Wednesday, May 27, 2009

Pork Tenderloins, Ross' Grill, and Kitty's Cafe

My introduction to pork tenderloin sandwiches came at the long-gone Ross' Grill - a crowded little restaurant on the Baltimore side of the Muehlebach Hotel. They served platter-sized pork tenderloins there fried golden with a crisp grainy breading. The fried meat would overhang the sides of a typical hamburger bun by 2 or 3 inches on all sides, and was served with a paper cup of mayo flavored with a touch of horseradish.

I have no idea if Ross's served any sides; the sandwich itself was more than any reasonable person should have eaten. Anything more might have killed me. I don't know whether they had any other sandwiches on the menu, either; that would be like ordering something other than fried chicken at Stroud's, or not having chili at Dixon's. People probably did it, but I didn't.

The Ross' tenderloin has served as the Platonic form for tenderloins in my life. Greasy, huge, thick with breading, and not particularly spicy - a fried tenderloin in the Ross' tradition is an occasional craving, a masochistic challenge, or a masculine assertion that doctors aren't the boss of me. You can find similar (though inferior) versions in truck stops and greasy spoons throughout the Midwest.

But Kitty's Cafe, on East 31st Street, offers something different.


Rather than one massive tenderloin, Kitty's serves three smaller pieces, stacked on a bun. Rather than thick breading, Kitty's tenderloins are covered with a light batter reminiscent of tempura, and crispy as a potato chip. Rather than bland, Kitty's tenderloin sandwiches are bursting with chili sauce and raw onion (and we're not talking Vidalias here - Kitty's serves strong white onions in a coarse chop that make you and your office mates remember what onions were before they went acoustic).

While I didn't indulge yesterday, this is a sandwich with proportions that allow you to look at the side dishes. At Kitty's you have your choice of very good french fries or classical fried tater tots. Both come in generous portions, so splitting an order is the way to go. And, speaking of "to go", you should plan on eating your food elsewhere - a few stools offer waiting space for customers, not space for eating.

(Note/Confession: The photo is brazenly stolen from "The Making of a Foodie", who mentioned Kitty's in a nice write-up on “Sandwiches you need to get your hands on!” for Tastebud Magazine.)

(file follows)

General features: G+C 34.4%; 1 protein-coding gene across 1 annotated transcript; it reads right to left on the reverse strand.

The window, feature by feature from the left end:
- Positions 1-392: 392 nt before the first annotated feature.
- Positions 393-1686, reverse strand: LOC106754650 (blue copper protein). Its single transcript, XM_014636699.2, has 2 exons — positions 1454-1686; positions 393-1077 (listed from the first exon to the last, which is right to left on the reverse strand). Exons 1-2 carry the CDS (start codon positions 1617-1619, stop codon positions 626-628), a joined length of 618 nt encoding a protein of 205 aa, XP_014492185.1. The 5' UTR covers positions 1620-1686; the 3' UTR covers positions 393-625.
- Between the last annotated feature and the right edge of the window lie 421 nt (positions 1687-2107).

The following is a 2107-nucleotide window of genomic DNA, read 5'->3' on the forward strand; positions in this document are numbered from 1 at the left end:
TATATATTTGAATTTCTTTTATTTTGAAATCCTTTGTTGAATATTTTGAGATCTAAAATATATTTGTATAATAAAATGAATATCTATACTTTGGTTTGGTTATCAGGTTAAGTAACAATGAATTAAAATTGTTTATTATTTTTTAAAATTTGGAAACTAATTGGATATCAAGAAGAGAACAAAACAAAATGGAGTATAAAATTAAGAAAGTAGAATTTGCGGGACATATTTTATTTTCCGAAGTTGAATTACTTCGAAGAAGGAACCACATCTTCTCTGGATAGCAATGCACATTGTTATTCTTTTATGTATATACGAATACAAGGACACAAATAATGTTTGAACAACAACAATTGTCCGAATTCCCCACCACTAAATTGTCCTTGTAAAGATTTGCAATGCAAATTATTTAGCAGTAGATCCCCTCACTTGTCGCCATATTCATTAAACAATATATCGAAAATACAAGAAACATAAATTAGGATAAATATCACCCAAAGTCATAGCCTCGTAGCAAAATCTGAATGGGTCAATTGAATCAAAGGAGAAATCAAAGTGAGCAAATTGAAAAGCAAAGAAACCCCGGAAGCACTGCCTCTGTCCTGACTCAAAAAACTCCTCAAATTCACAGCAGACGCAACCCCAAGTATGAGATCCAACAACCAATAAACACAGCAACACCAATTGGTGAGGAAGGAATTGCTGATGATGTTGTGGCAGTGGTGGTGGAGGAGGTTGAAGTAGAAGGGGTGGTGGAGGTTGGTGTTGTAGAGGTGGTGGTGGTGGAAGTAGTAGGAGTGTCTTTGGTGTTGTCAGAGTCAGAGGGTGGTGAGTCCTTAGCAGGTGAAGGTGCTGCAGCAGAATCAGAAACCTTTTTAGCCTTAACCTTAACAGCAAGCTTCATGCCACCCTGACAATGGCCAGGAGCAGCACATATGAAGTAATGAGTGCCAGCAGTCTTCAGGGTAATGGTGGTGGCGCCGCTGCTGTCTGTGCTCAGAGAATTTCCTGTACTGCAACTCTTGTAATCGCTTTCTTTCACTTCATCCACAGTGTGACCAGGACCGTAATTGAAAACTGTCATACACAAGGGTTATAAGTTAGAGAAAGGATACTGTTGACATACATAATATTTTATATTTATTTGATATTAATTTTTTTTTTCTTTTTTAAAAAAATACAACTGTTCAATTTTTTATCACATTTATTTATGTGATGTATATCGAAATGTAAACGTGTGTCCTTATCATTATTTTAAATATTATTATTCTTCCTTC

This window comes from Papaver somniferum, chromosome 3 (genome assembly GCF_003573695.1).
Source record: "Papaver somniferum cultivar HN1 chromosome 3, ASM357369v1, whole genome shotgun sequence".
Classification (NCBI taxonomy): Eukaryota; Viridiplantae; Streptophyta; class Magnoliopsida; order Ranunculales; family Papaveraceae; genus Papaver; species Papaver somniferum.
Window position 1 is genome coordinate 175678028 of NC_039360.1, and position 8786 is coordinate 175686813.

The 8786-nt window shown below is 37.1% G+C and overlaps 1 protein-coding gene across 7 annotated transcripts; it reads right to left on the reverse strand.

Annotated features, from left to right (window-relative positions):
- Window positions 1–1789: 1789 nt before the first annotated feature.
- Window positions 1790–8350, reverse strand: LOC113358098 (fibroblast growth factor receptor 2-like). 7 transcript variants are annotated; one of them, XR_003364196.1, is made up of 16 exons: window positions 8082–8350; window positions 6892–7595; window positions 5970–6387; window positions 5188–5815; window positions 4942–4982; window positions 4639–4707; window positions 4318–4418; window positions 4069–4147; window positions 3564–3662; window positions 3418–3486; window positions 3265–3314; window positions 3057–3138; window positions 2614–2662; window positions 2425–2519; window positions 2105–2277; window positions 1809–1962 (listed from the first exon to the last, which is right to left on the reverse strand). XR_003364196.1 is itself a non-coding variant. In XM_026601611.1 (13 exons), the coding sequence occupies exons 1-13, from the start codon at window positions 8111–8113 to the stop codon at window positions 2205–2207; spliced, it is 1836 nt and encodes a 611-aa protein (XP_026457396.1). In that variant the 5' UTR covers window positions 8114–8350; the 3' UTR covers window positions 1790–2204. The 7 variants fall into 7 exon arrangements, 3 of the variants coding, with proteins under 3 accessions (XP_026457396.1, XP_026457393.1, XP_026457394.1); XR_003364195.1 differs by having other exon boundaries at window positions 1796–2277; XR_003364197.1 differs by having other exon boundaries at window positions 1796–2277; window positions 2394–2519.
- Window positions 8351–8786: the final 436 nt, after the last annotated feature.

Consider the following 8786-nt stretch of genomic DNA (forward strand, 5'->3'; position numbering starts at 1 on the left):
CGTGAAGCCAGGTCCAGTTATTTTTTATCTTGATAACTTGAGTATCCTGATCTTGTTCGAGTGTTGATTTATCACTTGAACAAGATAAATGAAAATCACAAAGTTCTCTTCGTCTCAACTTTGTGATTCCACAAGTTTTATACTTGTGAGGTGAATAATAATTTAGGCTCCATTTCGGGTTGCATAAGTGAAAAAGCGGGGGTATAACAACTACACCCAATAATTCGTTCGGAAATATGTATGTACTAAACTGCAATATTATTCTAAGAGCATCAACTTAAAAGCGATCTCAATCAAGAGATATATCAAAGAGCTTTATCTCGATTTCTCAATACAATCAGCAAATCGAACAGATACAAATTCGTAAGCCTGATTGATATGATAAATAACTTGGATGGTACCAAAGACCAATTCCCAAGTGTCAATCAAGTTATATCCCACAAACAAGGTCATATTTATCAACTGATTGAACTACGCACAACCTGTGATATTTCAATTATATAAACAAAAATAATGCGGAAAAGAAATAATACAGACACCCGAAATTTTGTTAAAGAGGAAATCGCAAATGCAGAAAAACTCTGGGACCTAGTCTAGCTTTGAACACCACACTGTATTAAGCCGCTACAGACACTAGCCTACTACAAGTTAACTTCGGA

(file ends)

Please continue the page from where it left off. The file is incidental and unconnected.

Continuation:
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5 Comments:

Blogger les said...

Ah, Ross' tenderloin; iconic indeed. I had 'em before and after their move to Baltimore--from Grand, if (failing) memory serves. The ambient grease buildup rivaled Bryants, and may have forced the move. Sides? No need, indeed. No room on the plate, in any event. You've started up the tenderloin yearning--I'll have to try Kitty's.

5/27/2009 9:02 AM  
Anonymous Anonymous said...

The reincarnation of Ross' tenderloins can be found at Christy's Tasty Queen, 1405 S. 55th, KCKs. Hard to find, a place that is modest in its appearance, but the tenderloin will kill you. Especially if you are foolish enough to order it in a basket with fries and rings. They might as well have a defibrillator on site.

5/27/2009 12:08 PM  
Anonymous Nuke said...

Never heard of Ross' but I kinda like the sammich at Kitty's.

A guy I used to work with went to High School with the owner (who I believe survived a heart attack a couple years back) so we went a little out of our way to grab a tenderloin there every so often. It makes a nice break from the standard humongo-sammich.

5/28/2009 9:48 AM  
Blogger New Hoboken said...

No! it is the breakfast sandwich at Kitty's that is most extraordinary. Whether with sausage or bacon, it is marvelous, fresh and perfect, with a leaf of lettuce and chopped tomato. Not quite perfect, maybe, as I wish it were on health nut bread rather than white, but otherwise mmmmmmmm.

6/08/2009 4:17 PM  
Anonymous ML Britton said...

They did offer more than just a sandwich - Ross' menu when I ate there 79-80, offered the entire range of food from pork tenderloin sandwich to the pork tenderloin dinner (mashed potatoes, mixed vegetables with a slice of white on the side. The veggies were the standard mix of peas, corns and carrots in the freezer section. I only ordered the sandwich twice 'cause at the time I needed the veggies. I've yet to find a better pork tenderloin.

12/17/2010 10:38 AM  

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